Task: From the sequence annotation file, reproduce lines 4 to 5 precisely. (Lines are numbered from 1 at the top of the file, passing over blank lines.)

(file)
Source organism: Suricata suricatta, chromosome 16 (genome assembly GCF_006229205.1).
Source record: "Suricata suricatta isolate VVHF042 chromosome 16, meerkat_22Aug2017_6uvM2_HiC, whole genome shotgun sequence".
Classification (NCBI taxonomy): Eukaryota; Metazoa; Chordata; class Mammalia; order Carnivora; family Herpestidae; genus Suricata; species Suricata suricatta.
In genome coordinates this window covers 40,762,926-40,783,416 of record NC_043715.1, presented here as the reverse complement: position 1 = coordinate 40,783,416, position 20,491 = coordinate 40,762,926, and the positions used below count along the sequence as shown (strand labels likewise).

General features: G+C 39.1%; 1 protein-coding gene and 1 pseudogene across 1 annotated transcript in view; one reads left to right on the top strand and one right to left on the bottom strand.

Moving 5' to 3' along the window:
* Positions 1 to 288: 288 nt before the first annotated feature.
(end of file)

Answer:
In genome coordinates this window covers 40,762,926-40,783,416 of record NC_043715.1, presented here as the reverse complement: position 1 = coordinate 40,783,416, position 20,491 = coordinate 40,762,926, and the positions used below count along the sequence as shown (strand labels likewise).

General features: G+C 39.1%; 1 protein-coding gene and 1 pseudogene across 1 annotated transcript in view; one reads left to right on the top strand and one right to left on the bottom strand.